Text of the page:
She cites statistics that reflect a dramatic increase in the number and frequency of shots children receive as youngsters – as much as four times higher than 50 years ago – and sometimes as many as four or five shots in a single doctor’s office visit.  And she stresses that pediatricians generally do little or nothing to try to diminish the pain that accompanies those injections.  That, Baxter says, has dramatic and long-lasting effects, on children as well as their parents.   The youngsters come to view the visits as more about pain than health, and the parents begin to have second thoughts about continuing to inflict the pain of needles on their children, often regardless of the potential benefits.

In a TEDx talk in Atlanta last month, Baxter discussed the public health repercussions of having populations whose fear of vaccinations could turn them shotsaway from the very remedies that can improve their individual health and the health of entire populations, warning that “by ignoring pain we’re endangering the future of health care.”

In the talk, titled “Pain, Empathy and Public Health,” Baxter warned that “the number and the way were giving shots is causing needle fear” which may lead to today’s children electing to stay away or delay visits to doctor’s offices as adults – at considerable potential health peril.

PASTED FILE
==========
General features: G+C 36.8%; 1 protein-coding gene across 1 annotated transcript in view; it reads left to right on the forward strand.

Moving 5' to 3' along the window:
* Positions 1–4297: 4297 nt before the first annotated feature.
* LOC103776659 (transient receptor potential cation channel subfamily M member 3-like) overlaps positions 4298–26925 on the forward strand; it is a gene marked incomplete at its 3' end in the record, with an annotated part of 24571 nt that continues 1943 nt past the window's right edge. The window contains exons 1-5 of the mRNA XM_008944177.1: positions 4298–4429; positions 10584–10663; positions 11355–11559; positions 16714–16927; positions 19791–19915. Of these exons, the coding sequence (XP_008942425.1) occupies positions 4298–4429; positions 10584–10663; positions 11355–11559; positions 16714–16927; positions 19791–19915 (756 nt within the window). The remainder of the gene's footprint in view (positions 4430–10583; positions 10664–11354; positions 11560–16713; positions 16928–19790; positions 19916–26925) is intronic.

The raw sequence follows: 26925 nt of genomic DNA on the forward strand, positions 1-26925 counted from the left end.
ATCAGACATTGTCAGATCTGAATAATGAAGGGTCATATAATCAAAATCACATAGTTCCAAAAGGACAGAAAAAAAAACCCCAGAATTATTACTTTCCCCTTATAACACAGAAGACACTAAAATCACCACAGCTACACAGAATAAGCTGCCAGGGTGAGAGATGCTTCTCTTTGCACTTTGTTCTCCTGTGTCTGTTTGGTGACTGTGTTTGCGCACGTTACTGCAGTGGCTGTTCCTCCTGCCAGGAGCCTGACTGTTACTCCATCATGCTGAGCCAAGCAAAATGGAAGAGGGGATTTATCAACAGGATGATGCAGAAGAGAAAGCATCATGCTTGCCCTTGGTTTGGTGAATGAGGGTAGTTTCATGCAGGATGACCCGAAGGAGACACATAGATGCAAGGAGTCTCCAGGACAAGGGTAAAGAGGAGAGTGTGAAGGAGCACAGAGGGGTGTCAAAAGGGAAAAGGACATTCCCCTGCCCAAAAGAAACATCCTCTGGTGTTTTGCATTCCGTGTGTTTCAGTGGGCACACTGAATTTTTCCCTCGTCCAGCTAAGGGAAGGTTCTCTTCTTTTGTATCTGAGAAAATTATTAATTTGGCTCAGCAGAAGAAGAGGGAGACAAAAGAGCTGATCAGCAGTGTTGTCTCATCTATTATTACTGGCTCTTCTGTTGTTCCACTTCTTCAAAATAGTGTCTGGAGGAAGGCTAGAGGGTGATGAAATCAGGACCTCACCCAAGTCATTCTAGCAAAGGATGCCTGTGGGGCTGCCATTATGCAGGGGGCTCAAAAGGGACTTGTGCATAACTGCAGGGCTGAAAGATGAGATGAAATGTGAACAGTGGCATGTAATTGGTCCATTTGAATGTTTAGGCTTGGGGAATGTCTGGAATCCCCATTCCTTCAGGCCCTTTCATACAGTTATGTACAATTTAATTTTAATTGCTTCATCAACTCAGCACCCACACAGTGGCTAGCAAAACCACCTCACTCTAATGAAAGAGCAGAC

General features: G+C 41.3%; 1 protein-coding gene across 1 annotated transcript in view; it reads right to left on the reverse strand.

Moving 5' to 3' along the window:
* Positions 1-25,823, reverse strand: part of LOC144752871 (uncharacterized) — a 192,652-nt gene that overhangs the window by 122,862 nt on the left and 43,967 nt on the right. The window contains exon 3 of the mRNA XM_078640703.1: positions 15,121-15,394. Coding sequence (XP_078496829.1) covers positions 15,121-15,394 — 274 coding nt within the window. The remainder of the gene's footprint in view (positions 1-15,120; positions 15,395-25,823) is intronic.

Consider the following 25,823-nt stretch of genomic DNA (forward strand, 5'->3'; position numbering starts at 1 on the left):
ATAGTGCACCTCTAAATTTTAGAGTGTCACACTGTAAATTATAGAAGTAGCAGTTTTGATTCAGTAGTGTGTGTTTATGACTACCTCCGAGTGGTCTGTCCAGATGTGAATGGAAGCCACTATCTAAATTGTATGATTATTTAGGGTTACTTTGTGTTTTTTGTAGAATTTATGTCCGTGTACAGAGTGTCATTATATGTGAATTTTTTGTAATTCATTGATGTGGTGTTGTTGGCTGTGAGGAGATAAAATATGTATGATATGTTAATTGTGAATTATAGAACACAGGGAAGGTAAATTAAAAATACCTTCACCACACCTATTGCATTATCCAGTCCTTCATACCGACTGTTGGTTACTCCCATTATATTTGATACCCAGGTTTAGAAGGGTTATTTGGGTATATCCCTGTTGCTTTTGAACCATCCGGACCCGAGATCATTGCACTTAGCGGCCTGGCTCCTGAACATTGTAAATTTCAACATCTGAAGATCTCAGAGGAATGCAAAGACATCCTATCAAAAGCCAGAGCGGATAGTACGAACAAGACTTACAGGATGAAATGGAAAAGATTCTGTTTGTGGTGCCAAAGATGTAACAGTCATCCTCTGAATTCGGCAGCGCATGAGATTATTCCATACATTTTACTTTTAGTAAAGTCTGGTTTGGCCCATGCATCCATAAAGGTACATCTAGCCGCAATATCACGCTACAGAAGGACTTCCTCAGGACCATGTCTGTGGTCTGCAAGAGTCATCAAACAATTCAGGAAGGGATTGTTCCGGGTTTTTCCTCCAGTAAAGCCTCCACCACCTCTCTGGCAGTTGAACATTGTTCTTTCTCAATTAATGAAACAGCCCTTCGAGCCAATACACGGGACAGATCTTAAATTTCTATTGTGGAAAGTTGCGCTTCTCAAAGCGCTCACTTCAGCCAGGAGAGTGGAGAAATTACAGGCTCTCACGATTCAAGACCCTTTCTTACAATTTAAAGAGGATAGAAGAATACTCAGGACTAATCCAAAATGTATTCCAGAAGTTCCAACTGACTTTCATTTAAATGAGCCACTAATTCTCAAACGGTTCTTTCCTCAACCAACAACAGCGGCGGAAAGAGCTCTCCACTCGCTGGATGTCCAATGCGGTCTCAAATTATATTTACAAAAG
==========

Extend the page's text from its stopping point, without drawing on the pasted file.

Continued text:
In the face of a potential “public health tsunami,” Baxter says “the solution is not to stop vaccinating, it’s to start making the shots better— vaccines shouldn't have to hurt.”

Student Innovators in Computer Applications Converge at Yale's First-ever “Hackathon”

At the recent inauguration of Yale University’s first new President in two decades, the call for a greater emphasis on entrepreneurship did not go unnoticed.  This weekend, the first annual “Y-Hack” will put an estimated 1,200 innovative, primarily computer science and engineering, students and cutting edge industry minds together for an intense 24-hour effort to see what computer programs might develop – or, more literally, be developed.

Y-Hack is a “national hackathon” hosted by and at Yale University. A hackathon is an event in which computer programmers y hackand others involved in software development, including graphic designers, interface designers and project managers, collaborate intensively on software projects.

A key goal this weekend is to bring together students and entrepreneurs with experienced industrial innovators, to stimulate creativity and creation.  Anyone currently enrolled in a bachelor's program – at any college in the country – has been eligible for Y-Hack with confirmed registration.  Registration, according to the program’s website, is now full.

Developing Worldwide Impactcomputer characters

“With Y-Hack, thousands of students across the country have come to see Yale as an innovator in the technology, computer science, and engineering fields, and we're attempting to push us further onto the world stage,”  explained organizer Mike Wu, a Yale student. “We want to make sure that Yale students are actively contributing positive impact to the world by sharing their talents, creating value, and giving back to the community.”